{24}     In this case, it is not clear that the legislature intended to include judges in Section 10-16-3(D), official acts prohibited.  In fact, we are persuaded by the statutory history and context of the Governmental Conduct Act that the legislature intended to exclude judges from its application. As such, we find that adherence to the plain meaning of the Governmental Conduct Act does not result in absurdity contrary to legislative intent and does not require us to diverge from the plain meaning of the Act.  In neither Compton, nor County of Los Alamos, were we faced with express statutory language excluding an entire class of defendants.  Inserting judges into Section 10-16-3(D)'s application requires us to ignore express language the legislature chose to use when it excluded judges from the statute.  Absent any evidence that clearly indicates legislative intent to include judges, we find that inserting judges into Section 10-16-3(D) is a far greater leap than we were asked to take in either Compton or County of Los Alamos.  As such, we are bound by the words the legislature chose to use and we must not stray from that language.  Therefore, in conformity with the legislature's intent, we hold that judges are excluded from the application of the Governmental Conduct Act.  To hold otherwise would defeat our goal of giving effect to the legislature's intent.  Davis, 2003-NMSC-022, ¶ 6.

{25}     We are not aware of the legislature's reasoning in choosing to exclude judges from the Governmental Conduct Act.  Some may find it difficult to see why the legislature chose to do so.  However, unless unconstitutional, it is not the role of this Court to question the wisdom, policy or justness of legislation enacted by our legislature.  U.S. Xpress, Inc., 2006-NMSC-017, ¶ 11.  In Cleve, we emphasized that

[a] policy decision of this nature should not be second-guessed by the judiciary.  The decision to extend the scope of an existing statute to reflect changing values is a matter for the Legislature, and . . . we presume that the Legislature continues to intend that the statute apply according to its original meaning.

1999-NMSC-017, ¶ 15.  If the failure to include judges in Section 10-16-3(D) indeed resulted from a legislative oversight, then it is the legislature, not this Court, that should correct this mistake.  See Espinosa, 2003-NMSC-017, ¶ 31.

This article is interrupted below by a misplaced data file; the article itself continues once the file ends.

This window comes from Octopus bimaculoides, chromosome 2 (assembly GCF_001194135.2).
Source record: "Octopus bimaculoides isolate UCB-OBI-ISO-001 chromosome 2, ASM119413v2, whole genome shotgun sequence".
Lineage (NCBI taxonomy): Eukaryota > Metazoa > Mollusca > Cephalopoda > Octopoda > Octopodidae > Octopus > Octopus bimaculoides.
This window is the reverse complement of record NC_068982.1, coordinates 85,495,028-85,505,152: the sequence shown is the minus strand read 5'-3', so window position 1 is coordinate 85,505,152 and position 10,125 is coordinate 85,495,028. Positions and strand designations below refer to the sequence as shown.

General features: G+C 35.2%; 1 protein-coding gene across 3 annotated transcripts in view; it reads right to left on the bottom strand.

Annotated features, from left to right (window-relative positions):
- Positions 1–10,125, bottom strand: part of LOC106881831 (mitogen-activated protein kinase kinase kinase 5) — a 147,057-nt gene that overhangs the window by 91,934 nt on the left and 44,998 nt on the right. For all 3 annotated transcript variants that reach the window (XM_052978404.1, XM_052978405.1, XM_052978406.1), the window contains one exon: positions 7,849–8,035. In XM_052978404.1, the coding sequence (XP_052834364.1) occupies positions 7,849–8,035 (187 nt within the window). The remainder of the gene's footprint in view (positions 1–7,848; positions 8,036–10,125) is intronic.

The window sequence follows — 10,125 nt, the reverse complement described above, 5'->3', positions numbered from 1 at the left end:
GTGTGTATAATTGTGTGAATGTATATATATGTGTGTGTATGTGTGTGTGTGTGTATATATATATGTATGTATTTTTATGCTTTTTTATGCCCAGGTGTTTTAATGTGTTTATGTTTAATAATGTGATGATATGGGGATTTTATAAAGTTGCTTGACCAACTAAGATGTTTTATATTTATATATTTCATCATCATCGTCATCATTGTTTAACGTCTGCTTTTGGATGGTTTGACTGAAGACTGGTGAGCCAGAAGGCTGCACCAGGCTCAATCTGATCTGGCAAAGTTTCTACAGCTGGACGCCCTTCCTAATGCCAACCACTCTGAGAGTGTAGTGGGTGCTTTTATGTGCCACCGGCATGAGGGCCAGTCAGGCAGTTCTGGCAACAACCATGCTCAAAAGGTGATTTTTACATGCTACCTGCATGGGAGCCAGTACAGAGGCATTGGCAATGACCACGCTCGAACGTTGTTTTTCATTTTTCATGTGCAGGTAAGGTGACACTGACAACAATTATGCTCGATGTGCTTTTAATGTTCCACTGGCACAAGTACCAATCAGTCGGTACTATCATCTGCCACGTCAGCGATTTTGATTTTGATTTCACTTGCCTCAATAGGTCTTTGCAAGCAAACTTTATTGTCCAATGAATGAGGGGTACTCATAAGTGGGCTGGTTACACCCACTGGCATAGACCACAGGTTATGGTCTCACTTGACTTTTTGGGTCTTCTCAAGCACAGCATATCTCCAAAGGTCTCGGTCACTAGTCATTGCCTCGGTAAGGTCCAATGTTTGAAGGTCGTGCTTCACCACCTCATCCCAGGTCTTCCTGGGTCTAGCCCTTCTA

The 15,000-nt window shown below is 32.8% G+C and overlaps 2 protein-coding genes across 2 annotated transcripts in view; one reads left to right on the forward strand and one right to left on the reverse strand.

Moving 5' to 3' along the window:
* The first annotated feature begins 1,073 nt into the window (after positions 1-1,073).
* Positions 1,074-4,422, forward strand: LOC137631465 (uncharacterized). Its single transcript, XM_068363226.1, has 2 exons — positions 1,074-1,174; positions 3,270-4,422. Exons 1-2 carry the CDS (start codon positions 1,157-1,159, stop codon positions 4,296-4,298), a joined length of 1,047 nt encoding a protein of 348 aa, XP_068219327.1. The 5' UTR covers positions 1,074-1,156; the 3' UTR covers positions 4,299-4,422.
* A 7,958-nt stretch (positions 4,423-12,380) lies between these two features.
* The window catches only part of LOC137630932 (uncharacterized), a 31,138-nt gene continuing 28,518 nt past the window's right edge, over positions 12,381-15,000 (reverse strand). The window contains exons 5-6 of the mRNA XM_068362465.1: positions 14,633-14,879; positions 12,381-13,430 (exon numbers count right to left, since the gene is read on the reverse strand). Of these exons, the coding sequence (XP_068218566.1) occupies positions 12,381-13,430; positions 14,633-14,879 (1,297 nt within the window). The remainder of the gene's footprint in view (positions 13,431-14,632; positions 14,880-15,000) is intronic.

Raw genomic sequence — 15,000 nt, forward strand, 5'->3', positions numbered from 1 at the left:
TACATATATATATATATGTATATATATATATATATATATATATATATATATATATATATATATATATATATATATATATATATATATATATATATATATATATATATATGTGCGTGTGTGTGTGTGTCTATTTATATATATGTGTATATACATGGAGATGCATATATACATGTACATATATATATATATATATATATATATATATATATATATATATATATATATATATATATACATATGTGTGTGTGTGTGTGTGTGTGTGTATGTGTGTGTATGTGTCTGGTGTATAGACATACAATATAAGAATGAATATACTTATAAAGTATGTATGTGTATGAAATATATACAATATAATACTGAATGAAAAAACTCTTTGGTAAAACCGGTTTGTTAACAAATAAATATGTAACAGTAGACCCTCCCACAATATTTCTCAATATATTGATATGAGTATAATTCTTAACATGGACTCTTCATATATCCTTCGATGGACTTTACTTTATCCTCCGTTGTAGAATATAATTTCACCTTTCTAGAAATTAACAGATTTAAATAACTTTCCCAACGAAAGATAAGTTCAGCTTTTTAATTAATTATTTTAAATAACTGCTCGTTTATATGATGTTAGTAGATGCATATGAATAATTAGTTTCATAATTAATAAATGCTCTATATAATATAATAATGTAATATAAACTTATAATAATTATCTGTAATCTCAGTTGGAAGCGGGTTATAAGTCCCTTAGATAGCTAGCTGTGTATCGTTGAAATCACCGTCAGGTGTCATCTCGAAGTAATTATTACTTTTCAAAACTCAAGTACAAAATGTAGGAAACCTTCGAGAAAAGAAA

{26}     In light of the legislature's decision to exclude judges from prosecution under the Governmental Conduct Act, we are compelled to overturn Defendant's convictions.  Although the crime of official acts prohibited exists with respect to some classes of defendants, it is nonexistent with respect to judges.  We hold that just as a conviction for a nonexistent crime constitutes fundamental error, a conviction for a crime that does not exist as to a particular defendant is also fundamental error.  See Johnson, 103 N.M. at 371, 707 P.2d at 1181 (holding that a conviction for a nonexistent crime constitutes fundamental error).  Therefore, we conclude that it was fundamental error to convict Defendant of official acts prohibited under the Governmental Conduct Act due to the legislature's express exclusion of judges.

IV.  CONCLUSION

{27}     We hold that Defendant's five convictions for official acts prohibited must be reversed due to fundamental error.  As a result, Defendant's five convictions for criminal sexual penetration committed during the commission of official acts prohibited must also be reversed.

{28}     IT IS SO ORDERED.

EDWARD L. CHÁVEZ, Justice

WE CONCUR:

RICHARD C. BOSSON, Chief Justice

PAMELA B. MINZNER, Justice

PATRICIO M. SERNA, Justice

PETRA JIMENEZ MAES, Justice

OPINION FOOTNOTES

1In relevant part, Section 5-12-3 prevented employees and legislators from requesting or receiving gifts or loans if it "tend[ed] to influence him in the discharge of his official acts."  NMSA 1953, § 5-12-3(A)(1)(1967) (repealed 1993).

2Under the New Mexico Constitution, this Court possesses the authority to regulate the conduct of the judiciary and to discipline, remove or retire judges. See N.M. Const. art. VI, § 32.